Stan Druckenmiller, the Chairman and CEO of Duquesne Family Office, sat down with Bloomberg Television’s Stephanie Ruhle to discuss China’s economy and stock market, Greece possibly exiting the euro and the concern over a contagion in the region.

On an interest rate increase, Druckenmiller said: “My fear is we’re not going to see anything for a year-and-a-half because they set up metrics eight or nine months ago…I have no confidence whatsoever that you’re going to see rate hikes in September or December or whenever because when they lay out metrics and then they change, and then they change again, and then they change again, who knows where — when they’re going to go.”

On Greece leaving the Euro Zone, Druckenmiller said: “Draghi has QE at his disposal.  My guess is there won’t be contagion, but even if there is, he can contain it, and soon as market participants see that, you won’t get contagion.”

Druckenmiller would not comment on whether he would back Christie if he decided to run for president. On Hillary Clinton’s announcement he said: “I don’t know.  I think old people like Hillary Clinton and I shouldn’t try and be cool with social networks, you know, maybe she should leave that stuff up to Chelsea.”

On why he loves millennials, Druckenmiller said: “They’re smart.  They’re entrepreneurial.  They have energy.  I love being around kids.  I couldn’t figure out why all these 70-year-olds wanted to hang out with me when I was 27.  Now I understand, and I’m trying to steal their energy from them like they stole from me at the time.”

[drizzle]Stan Druckenmiller Full Bloomberg TV Interview [TRANSCRIPT]

Stan Druckenmiller: Zero-Interest Rates Unnecessary Now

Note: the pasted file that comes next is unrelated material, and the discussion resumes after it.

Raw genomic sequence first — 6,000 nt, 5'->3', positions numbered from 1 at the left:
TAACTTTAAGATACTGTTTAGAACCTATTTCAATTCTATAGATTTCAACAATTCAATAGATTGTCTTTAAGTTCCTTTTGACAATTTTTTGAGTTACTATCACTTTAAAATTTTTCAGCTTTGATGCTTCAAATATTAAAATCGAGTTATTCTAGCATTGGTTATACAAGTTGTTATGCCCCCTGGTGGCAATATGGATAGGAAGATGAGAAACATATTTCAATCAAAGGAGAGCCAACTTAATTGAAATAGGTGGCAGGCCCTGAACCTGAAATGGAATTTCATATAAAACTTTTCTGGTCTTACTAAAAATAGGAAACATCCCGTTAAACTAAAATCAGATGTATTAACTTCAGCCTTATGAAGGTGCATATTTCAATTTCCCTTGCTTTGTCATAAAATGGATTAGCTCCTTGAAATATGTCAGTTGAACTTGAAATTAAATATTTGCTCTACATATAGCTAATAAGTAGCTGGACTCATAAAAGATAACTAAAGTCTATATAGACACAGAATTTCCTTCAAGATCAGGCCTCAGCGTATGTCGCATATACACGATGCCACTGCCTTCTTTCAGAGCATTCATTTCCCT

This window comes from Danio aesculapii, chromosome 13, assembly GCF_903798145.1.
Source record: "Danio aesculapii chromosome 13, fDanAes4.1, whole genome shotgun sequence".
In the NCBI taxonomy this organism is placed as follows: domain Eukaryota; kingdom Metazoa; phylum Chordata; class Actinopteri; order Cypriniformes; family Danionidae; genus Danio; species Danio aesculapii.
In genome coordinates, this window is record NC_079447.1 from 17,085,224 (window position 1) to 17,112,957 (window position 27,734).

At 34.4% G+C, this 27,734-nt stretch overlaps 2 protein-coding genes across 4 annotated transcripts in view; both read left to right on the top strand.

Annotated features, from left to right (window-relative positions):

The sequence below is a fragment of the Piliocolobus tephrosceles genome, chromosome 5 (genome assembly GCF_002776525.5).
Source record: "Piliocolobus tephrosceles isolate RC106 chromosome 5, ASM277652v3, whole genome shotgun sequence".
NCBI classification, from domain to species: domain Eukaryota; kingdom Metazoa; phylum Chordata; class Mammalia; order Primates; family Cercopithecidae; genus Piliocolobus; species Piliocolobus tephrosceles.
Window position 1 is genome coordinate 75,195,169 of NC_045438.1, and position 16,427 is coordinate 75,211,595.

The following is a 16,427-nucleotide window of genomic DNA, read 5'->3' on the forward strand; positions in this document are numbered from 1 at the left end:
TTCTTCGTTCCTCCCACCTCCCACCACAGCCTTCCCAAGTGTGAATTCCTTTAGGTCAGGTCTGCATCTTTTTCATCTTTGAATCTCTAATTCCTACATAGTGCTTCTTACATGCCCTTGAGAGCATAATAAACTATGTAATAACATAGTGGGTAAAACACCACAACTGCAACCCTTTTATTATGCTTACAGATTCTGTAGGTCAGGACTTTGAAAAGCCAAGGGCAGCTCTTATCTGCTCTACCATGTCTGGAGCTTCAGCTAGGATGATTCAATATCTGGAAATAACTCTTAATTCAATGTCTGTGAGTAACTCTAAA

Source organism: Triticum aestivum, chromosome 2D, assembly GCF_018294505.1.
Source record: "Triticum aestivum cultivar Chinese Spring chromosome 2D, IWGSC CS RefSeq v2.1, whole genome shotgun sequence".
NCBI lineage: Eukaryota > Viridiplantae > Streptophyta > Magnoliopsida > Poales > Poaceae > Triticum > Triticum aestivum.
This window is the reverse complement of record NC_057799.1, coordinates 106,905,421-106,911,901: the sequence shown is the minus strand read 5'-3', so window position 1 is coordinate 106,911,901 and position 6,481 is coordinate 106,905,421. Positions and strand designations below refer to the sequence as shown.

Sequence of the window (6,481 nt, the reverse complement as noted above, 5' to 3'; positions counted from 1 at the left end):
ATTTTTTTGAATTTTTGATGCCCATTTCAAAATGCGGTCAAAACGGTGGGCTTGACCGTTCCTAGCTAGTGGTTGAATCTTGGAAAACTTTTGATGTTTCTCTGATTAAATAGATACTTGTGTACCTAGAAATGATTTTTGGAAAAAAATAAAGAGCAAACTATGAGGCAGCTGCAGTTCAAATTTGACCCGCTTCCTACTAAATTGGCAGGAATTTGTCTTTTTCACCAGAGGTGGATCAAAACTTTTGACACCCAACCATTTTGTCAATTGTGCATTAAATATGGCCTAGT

Stan Druckenmiller: Won’t Be Contagion with ‘Grexit’

Stan Druckenmiller: China Stock Gains Signal Economic Recovery

STEPHANIE RUHLE:  Stan, you’re experiencing deja vu.  You think it’s just like 2004.  Why?

STAN DRUCKENMILLER:  Not just like 2004, but it certainly rhymes.  Back in late 2003, I remember we had nine percent nominal growth, seven percent real growth.  The economy was very, very strong, but we had one percent interest rates, and we also had a tag on them that they were going to remain there for a considerable period, and I just felt at the time that fed policy was unnecessarily easy.  They wanted to ensure that the economic recovery got enough momentum.  I was more fearful because, historically, I’ve done a lot of work analyzing central banks and subsequent activity, and we’ve had problems in the past when monetary policy was too easy, and I just thought it was unnecessary.  I was worried that some trouble might be brewing, but I didn’t — I couldn’t put my finger on what it was.  I just knew that we were running an unnecessarily lose monetary policy, and it may have consequences down the road, and that’s kind of how I feel now.  I think we’re taking a terrible risk reward in terms of zero rates.  Everyone keeps asking me, well, how is this going to manifest itself?  I don’t even know whether it is going to manifest itself.  I just know that the rates are unnecessary, and, again, it’s sort of the same language, oh, the risk of going to early is greater than going too late.  We need to ensure the recovery, and I’m more worried about things down the road than looking in the near term, and I think a lot of the dialog about this is far too myopic, rather than trying to look at things in a longer -term perspective.